* B. C. Brown, et al., "Collimation System for the Fermilab Booster to Main Injector Transfer Line", this conference.

TUPAS011 Collimation System for the Fermilab Booster to Main Injector Transfer Line 1673
  • B. C. Brown, D. Capista, I. Kourbanis, N. V. Mokhov, V. Sidorov
    Fermilab, Batavia, Illinois
  Funding: Work supported by the U. S. Department of Energy under Contract No. DE-AC02-76CH03000.

A collimation system has been created for removing proton beam halo in the 8 GeV transfer line from the Fermilab Booster to Main Injector. A pair of 1.14 meter collimators with 5.08 cm rectangular apertures are installed in a 5 meter straight section. Horizontal and vertical motion systems allow them to be positioned such that halo can be scraped from four sides. An additional pair of collimators, placed one cell (90 degrees) downstream scrape halo which is of opposite phase. Each collimator pair can scrape about 600 Watts of beam power, limited by long term activation of materials outside of the beam line tunnel. Personnel exposure is reduced by surrounding the iron absorber with a layer of marble. Design features,radiation calculations and instrumentation considerations will be described.

TUPAS016 Collimation System Design for Beam Loss Localization with Slipstacking Injection in the Fermilab Main Injector 1688
  • A. I. Drozhdin, B. C. Brown, D. E. Johnson, I. Kourbanis, N. V. Mokhov, I. Rakhno, V. Sidorov
    Fermilab, Batavia, Illinois
  • K. Koba
    KEK, Ibaraki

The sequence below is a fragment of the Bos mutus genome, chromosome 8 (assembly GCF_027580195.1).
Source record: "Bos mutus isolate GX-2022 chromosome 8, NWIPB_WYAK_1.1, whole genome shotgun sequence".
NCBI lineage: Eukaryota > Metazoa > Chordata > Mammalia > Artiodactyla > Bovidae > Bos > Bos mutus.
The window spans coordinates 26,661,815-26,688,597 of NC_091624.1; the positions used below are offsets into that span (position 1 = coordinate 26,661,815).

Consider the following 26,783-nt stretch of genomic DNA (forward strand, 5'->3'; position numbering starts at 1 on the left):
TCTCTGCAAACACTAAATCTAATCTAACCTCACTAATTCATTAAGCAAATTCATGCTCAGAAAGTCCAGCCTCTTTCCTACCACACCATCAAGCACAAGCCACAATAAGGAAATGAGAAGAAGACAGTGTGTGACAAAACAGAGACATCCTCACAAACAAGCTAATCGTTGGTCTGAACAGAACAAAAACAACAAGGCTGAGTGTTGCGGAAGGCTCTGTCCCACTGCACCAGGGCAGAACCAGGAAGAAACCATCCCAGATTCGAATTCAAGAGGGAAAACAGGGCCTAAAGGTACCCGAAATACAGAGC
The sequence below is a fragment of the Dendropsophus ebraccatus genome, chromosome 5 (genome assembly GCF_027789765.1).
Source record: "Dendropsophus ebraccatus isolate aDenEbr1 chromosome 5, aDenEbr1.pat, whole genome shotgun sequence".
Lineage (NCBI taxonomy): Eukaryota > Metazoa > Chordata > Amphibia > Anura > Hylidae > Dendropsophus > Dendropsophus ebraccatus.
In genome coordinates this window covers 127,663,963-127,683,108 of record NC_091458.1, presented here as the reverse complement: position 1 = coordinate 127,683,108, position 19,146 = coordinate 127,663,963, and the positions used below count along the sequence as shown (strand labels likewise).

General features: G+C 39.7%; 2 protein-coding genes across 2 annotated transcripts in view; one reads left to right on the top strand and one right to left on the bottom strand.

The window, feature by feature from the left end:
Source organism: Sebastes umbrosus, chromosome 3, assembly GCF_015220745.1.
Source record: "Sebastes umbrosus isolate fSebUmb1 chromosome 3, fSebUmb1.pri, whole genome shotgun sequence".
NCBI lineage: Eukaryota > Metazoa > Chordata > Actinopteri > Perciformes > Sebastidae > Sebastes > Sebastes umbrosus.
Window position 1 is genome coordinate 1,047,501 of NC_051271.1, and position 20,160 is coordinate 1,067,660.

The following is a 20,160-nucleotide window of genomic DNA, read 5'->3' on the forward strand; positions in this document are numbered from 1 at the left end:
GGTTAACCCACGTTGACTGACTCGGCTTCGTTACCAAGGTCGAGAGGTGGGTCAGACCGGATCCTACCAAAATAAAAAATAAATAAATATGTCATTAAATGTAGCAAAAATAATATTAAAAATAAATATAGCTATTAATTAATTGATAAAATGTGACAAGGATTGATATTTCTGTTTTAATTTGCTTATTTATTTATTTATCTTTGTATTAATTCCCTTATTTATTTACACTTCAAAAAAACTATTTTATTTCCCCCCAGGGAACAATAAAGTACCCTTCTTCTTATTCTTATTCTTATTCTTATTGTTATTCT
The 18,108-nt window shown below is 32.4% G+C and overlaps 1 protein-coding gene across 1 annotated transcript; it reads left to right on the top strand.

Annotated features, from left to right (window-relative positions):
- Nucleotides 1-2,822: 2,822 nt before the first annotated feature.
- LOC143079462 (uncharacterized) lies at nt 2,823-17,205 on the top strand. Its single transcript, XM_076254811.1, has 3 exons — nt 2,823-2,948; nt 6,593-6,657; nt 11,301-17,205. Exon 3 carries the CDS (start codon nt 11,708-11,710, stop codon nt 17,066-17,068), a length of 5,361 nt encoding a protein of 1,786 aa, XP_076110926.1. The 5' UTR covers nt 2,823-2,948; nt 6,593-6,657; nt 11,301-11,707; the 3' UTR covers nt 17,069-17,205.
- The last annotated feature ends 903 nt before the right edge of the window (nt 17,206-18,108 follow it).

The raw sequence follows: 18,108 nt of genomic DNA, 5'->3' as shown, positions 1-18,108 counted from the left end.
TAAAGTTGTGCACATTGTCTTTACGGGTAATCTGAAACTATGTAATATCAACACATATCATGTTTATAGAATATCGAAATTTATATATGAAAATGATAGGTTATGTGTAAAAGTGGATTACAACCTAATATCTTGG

Results of modeling with the STRUCT and MARS15 codes of beam loss localization and related radiation effects are presented for the slipstacking injection to the Fermilab Main Injector. Simulations of proton beam loss are done using multi-turn tracking with realistic accelerator apertures, nonlinear fields in the accelerator magnets and time function of the RF manipulations to explain the results of beam loss measurements. The collimation system consists of one primary and four secondary collimators. It intercepts a beam power of 1.6 kW at a total scraping rate of 5%, with a beam loss rate in the ring outside the collimation region of 1 W/m or less. Based on thorough energy deposition and radiation modeling, a corresponding collimator design was developed that satisfies all the radiation and engineering constraints.  
TUPAS015 Operational Aspects of the Main Injector Large Aperture Quadrupole 1685
  • W. Chou, C. L. Bartelson, B. C. Brown, D. Capista, J. L. Crisp, J. DiMarco, J. Fitzgerald, H. D. Glass, D. J. Harding, B. Hendricks, D. E. Johnson, V. S. Kashikhin, I. Kourbanis, W. F. Robotham, T. Sager, M. Tartaglia, L. Valerio, R. C. Webber, M. Wendt, D. Wolff, M.-J. Yang
    Fermilab, Batavia, Illinois
  Funding: Work supported by Universities Research Association, Inc. under contract No. DE-AC02-76CH03000 with the U. S. Dept. of Energy.

A two-year Large Aperture Quadrupole (WQB) Project was completed in the summer of 2006 at Fermilab.* Nine WQBs were designed, fabricated and bench-tested by the Technical Division. Seven of them were installed in the Main Injector and the other two for spares. They perform well. The aperture increase meets the design goal and the perturbation to the lattice is minimal. The machine acceptance in the injection and extraction regions is increased from 40π to 60π mm-mrad. This paper gives a brief report of the operation and performance of these magnets. Details can be found in Ref**.

* D. Harding et al, "A Wide Aperture Quadrupole for the Fermilab Main Injector," this conference.
** W. Chou, Fermilab Beams-doc-#2479, http://beamdocs.fnal.gov/AD-public/DocDB/DocumentDatabase